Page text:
Technology
HOW TO – Make a quick, low-cost vibrating lockpick…

0Sam writes: “One of my favorite sayings is ‘all a lock does is keep an honest man honest.’ Any time a new gadget comes out that speeds up the ability to pick a lock it is often extremely overpriced. Any vibrating lock pick is a bit overpriced in my opinion, so here is a way of making a good vibrating lock pick for about $9.00 and a half hour.” This project turns a vibrating Oral-B flosser into a lock pick. Link.

24 thoughts on “HOW TO – Make a quick, low-cost vibrating lockpick…

  1. You can find lockpicking information all over the internet. A thief isn’t going to bother with a lockpick… they can smash and grab much faster and easier. There is no ethical problem with showing how to make picks.

  2. FWIW firefox glitched out and thats why it posted 3 times. I know lockpicking is all over the internet, I just dont know why there has to be more in really visible places, especially cheap lockpick making instructions. I know locks mostly just keep an honest man honest, but that doesn’t change the fact I have to lock up my bike every day, I’m sick of sh*t getting stolen.

  3. I don’t think there’s any problem with showing this type of information. Ethics, to me, really comes into play with how the information is used, not with making information available. I can think of some really valid reasons for this information to be used. For example, I lost the key to the lock I keep on my back gate, rather than purchase expensive bolt cutters to cut through the chain or spend money on a lock smith, I can now put together this relatively inexpensive contraption and take care of my problem.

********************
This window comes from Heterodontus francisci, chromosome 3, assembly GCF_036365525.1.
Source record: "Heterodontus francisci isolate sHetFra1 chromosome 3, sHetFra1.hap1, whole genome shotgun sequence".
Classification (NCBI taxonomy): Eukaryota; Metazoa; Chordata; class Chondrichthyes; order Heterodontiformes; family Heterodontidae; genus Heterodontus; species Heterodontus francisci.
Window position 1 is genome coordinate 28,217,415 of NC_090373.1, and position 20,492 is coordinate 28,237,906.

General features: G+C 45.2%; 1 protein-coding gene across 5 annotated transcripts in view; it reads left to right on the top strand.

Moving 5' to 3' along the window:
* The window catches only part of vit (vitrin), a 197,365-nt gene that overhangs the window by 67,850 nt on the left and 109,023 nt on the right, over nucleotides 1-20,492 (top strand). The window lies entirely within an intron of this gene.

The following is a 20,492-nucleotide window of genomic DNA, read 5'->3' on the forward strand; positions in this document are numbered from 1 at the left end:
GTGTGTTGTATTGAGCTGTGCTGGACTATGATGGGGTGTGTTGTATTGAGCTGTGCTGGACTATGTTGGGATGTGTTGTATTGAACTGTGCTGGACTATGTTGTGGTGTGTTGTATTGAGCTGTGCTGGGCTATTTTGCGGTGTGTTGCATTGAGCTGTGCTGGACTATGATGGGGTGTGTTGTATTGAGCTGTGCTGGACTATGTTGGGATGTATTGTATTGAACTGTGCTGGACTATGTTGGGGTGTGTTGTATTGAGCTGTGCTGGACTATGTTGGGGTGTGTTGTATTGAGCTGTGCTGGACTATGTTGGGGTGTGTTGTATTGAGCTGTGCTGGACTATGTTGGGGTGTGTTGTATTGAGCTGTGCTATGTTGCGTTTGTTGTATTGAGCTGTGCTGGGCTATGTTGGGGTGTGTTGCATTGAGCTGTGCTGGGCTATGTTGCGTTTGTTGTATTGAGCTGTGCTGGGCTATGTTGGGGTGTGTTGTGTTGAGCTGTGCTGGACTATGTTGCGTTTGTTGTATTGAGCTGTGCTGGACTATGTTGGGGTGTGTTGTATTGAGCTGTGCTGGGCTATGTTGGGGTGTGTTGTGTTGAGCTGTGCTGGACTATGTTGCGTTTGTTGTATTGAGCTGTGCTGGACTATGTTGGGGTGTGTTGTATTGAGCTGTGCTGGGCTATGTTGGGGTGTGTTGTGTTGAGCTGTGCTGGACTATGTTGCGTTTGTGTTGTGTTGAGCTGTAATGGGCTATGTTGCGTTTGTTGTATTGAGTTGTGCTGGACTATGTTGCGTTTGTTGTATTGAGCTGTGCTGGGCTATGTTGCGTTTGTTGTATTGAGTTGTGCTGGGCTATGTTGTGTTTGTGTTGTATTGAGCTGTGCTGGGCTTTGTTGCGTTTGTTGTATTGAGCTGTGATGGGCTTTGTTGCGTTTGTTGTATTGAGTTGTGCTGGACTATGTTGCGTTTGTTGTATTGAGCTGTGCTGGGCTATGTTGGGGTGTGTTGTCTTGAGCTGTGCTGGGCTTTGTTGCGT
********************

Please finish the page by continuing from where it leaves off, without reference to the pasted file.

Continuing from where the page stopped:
4. A hacksaw or bolt cutters would be faster and more effective than hand-building this gizmo if someone wanted to steal your bike. The only people interested in lockpicks are gadgeteers, locksmiths, and private eyes (who want their “entry” to remain undetected later).

  5. I built one of these last week. It makes raking so easy that all you have to worry about is putting the right pressure on the tension wrench; it was worth building if only because this focused practice improved my lockpicking skills.

    A big problem with the Hummingbird, though, is that even fast picking makes the motor hot. You have to be careful while getting a feel for the pick or a new lock. I managed to keep my Hummingbird alive for only two days.

    If there are cheap replacement motors available, maybe through a surplus store, this could be a solid alternative to expensive electronic lockpicks. I’d like to get mine working again just to show off, but I’m also working on a new pick with a motor that can handle nine volts.

  6. Crooks kick down doors climb in through windows or just BS their way past security they do not have the time or inclination to acquire complex skills let alone get busted for “going equipped”

  7. Crooks kick down doors climb in through windows or just BS their way past security they do not have the time or inclination to acquire complex skills let alone get busted for “going equipped”

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